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Jeremy Hepner Quintet: 11 West 84

Up and coming jazz guitarists tend to present themselves as either a player or an artist, both of which offer a variety of pitfalls-especially the latter. With this set of originals, Hepner, a Vancouver native, reveals that he has chosen what may be the rockier of the two routes.

Backed by a quintet that includes Hepner’s brother Darcy, who plays a mean tenor saxophone, the guitarist demonstrates his capabilities as a composer, player and leader. The tunes-generally open and airy, appealing but neither trite nor overly edgy-include the lithely minimalist “April Dancer” and “To Old Friends,” a moody ballad. When given the occasion to step up with an aggressive solo, as on the upbeat “Drums Stop Bad,” he comes off as a bit tentative and sketchy, a tactic that may be appropriate for some of the material, but often leaves the impression that he has the ability to do more.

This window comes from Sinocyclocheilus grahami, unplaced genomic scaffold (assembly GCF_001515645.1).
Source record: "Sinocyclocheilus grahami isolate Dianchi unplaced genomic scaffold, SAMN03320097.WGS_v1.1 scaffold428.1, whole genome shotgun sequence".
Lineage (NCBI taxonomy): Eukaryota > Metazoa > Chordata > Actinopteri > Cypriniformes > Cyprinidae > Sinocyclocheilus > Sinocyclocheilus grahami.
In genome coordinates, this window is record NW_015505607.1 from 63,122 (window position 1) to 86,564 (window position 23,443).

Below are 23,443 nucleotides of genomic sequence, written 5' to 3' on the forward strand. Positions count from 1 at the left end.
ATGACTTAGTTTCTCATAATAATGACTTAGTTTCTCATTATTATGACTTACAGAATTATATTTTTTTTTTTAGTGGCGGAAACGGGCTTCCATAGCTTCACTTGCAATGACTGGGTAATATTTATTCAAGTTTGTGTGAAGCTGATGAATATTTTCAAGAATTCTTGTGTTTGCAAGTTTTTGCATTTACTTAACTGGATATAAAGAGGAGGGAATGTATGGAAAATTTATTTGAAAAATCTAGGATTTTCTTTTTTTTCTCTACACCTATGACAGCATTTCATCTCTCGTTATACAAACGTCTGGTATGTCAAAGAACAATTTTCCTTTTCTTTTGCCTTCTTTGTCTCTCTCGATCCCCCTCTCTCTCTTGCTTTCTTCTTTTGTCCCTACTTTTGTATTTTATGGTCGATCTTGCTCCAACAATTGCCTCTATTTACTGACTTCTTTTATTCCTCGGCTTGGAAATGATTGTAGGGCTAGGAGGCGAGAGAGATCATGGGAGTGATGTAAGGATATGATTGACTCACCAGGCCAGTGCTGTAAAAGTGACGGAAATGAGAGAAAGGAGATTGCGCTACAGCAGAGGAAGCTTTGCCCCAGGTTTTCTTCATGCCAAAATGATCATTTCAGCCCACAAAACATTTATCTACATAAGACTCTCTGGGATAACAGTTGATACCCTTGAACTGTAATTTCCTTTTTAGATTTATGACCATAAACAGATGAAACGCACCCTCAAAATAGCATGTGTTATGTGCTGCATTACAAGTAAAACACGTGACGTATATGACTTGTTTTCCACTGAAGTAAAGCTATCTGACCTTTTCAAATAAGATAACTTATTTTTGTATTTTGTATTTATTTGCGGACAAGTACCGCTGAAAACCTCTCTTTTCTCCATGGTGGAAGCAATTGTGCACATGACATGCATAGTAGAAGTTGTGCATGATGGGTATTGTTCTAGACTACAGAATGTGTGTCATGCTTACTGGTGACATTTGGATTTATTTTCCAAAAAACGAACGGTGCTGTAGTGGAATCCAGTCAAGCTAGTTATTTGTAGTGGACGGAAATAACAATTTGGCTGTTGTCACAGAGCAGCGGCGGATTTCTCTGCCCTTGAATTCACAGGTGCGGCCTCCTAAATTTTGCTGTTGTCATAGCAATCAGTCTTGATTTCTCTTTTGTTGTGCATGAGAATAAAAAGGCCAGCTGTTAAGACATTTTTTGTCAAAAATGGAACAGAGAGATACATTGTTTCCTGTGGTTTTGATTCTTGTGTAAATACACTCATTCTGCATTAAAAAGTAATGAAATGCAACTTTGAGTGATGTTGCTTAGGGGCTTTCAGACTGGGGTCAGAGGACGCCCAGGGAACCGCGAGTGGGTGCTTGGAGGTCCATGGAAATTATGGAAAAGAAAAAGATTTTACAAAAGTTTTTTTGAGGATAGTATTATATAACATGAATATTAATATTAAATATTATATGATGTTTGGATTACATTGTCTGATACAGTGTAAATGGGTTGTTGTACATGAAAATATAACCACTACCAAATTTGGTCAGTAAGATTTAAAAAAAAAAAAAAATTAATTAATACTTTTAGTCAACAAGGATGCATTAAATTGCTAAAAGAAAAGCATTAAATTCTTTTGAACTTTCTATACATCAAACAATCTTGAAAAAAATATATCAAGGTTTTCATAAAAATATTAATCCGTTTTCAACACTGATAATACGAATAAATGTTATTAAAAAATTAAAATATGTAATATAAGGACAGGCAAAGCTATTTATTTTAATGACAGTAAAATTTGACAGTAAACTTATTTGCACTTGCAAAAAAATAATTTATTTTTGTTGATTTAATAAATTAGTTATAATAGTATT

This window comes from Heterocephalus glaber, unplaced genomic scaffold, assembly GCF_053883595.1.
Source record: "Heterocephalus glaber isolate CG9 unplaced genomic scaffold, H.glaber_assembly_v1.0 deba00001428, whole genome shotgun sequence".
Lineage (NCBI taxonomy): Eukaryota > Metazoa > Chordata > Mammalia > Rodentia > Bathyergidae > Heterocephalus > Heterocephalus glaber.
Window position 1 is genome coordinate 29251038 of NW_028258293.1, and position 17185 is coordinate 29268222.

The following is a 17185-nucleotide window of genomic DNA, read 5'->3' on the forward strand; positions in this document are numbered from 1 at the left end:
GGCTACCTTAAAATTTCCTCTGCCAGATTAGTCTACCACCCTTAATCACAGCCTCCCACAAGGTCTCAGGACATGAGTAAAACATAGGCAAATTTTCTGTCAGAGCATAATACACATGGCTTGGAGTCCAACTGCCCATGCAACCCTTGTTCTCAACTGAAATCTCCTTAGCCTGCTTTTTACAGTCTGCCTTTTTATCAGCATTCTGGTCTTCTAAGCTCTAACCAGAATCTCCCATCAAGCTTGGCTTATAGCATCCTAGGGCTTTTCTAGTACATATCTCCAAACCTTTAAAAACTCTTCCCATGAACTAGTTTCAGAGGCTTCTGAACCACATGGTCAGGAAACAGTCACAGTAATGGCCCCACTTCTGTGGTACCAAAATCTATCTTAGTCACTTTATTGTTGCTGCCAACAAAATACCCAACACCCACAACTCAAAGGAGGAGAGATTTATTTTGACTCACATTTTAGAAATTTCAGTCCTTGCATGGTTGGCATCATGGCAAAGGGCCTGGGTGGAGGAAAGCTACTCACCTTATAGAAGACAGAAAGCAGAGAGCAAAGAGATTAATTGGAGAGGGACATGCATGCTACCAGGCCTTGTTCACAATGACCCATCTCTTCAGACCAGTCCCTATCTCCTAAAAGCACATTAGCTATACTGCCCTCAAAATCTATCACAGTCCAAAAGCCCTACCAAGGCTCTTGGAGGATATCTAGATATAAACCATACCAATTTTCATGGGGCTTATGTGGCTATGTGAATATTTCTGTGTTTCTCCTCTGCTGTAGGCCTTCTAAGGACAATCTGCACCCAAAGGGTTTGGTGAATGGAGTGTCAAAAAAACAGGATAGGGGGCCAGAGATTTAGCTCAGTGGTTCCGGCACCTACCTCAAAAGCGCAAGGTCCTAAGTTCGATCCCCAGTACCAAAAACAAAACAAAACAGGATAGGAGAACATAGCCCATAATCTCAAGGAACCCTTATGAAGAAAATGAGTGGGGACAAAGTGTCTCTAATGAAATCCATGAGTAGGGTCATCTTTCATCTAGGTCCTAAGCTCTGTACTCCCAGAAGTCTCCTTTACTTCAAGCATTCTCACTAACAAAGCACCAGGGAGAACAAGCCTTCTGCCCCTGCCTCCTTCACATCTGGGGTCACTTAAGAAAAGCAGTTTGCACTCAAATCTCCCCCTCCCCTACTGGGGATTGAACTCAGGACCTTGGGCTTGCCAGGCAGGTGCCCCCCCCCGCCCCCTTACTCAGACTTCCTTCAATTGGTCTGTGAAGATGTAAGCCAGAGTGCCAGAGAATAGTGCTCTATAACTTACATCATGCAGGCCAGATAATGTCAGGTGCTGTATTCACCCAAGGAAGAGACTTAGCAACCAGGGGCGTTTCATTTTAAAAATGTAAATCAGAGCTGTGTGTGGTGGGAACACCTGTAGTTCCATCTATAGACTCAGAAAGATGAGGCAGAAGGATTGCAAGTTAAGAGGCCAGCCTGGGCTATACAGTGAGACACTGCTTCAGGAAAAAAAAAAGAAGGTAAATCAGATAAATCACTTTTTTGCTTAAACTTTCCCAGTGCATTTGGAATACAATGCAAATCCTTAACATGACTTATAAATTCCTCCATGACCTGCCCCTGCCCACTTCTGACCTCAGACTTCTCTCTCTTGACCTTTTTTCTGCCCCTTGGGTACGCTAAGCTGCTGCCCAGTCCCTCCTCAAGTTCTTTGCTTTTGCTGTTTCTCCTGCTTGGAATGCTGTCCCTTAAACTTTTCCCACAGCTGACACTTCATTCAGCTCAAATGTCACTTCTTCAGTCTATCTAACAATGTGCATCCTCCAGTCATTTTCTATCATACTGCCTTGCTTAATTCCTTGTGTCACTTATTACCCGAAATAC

Overall, the album features a fair share of bright moments-compositionally and instrumentally-but it tends to raise more questions than it answers.

Originally Published